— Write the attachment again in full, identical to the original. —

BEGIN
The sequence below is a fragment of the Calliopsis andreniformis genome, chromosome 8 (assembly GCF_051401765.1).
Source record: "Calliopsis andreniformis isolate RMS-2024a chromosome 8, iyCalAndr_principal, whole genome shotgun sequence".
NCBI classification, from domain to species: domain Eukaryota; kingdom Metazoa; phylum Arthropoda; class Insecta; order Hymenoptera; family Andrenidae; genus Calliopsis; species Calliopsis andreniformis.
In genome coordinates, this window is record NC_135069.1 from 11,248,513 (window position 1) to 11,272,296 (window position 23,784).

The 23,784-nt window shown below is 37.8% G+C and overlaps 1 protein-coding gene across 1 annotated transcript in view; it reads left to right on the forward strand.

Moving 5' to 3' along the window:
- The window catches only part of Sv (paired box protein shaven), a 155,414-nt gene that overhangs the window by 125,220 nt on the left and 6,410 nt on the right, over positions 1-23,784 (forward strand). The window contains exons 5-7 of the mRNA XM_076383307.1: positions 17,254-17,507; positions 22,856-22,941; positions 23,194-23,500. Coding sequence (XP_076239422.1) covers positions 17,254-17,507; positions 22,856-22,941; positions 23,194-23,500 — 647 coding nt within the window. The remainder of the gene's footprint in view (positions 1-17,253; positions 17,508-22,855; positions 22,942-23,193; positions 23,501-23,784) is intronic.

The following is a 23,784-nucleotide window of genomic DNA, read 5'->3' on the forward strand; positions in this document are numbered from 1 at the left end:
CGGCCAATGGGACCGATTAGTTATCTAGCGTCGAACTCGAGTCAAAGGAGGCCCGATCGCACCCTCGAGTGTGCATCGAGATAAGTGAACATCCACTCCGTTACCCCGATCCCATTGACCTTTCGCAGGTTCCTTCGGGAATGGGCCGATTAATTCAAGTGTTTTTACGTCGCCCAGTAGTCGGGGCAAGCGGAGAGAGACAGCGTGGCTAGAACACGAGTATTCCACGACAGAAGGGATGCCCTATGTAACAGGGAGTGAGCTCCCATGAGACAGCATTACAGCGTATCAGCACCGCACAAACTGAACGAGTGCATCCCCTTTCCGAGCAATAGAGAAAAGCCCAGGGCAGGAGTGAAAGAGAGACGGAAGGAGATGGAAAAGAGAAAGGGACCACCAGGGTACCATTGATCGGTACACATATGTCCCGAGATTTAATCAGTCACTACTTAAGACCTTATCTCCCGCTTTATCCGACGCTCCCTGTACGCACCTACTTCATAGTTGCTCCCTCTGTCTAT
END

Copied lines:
The sequence below is a fragment of the Calliopsis andreniformis genome, chromosome 8 (assembly GCF_051401765.1).
Source record: "Calliopsis andreniformis isolate RMS-2024a chromosome 8, iyCalAndr_principal, whole genome shotgun sequence".
NCBI classification, from domain to species: domain Eukaryota; kingdom Metazoa; phylum Arthropoda; class Insecta; order Hymenoptera; family Andrenidae; genus Calliopsis; species Calliopsis andreniformis.
In genome coordinates, this window is record NC_135069.1 from 11,248,513 (window position 1) to 11,272,296 (window position 23,784).

The 23,784-nt window shown below is 37.8% G+C and overlaps 1 protein-coding gene across 1 annotated transcript in view; it reads left to right on the forward strand.

Moving 5' to 3' along the window:
- The window catches only part of Sv (paired box protein shaven), a 155,414-nt gene that overhangs the window by 125,220 nt on the left and 6,410 nt on the right, over positions 1-23,784 (forward strand). The window contains exons 5-7 of the mRNA XM_076383307.1: positions 17,254-17,507; positions 22,856-22,941; positions 23,194-23,500. Coding sequence (XP_076239422.1) covers positions 17,254-17,507; positions 22,856-22,941; positions 23,194-23,500 — 647 coding nt within the window. The remainder of the gene's footprint in view (positions 1-17,253; positions 17,508-22,855; positions 22,942-23,193; positions 23,501-23,784) is intronic.

The following is a 23,784-nucleotide window of genomic DNA, read 5'->3' on the forward strand; positions in this document are numbered from 1 at the left end:
CGGCCAATGGGACCGATTAGTTATCTAGCGTCGAACTCGAGTCAAAGGAGGCCCGATCGCACCCTCGAGTGTGCATCGAGATAAGTGAACATCCACTCCGTTACCCCGATCCCATTGACCTTTCGCAGGTTCCTTCGGGAATGGGCCGATTAATTCAAGTGTTTTTACGTCGCCCAGTAGTCGGGGCAAGCGGAGAGAGACAGCGTGGCTAGAACACGAGTATTCCACGACAGAAGGGATGCCCTATGTAACAGGGAGTGAGCTCCCATGAGACAGCATTACAGCGTATCAGCACCGCACAAACTGAACGAGTGCATCCCCTTTCCGAGCAATAGAGAAAAGCCCAGGGCAGGAGTGAAAGAGAGACGGAAGGAGATGGAAAAGAGAAAGGGACCACCAGGGTACCATTGATCGGTACACATATGTCCCGAGATTTAATCAGTCACTACTTAAGACCTTATCTCCCGCTTTATCCGACGCTCCCTGTACGCACCTACTTCATAGTTGCTCCCTCTGTCTAT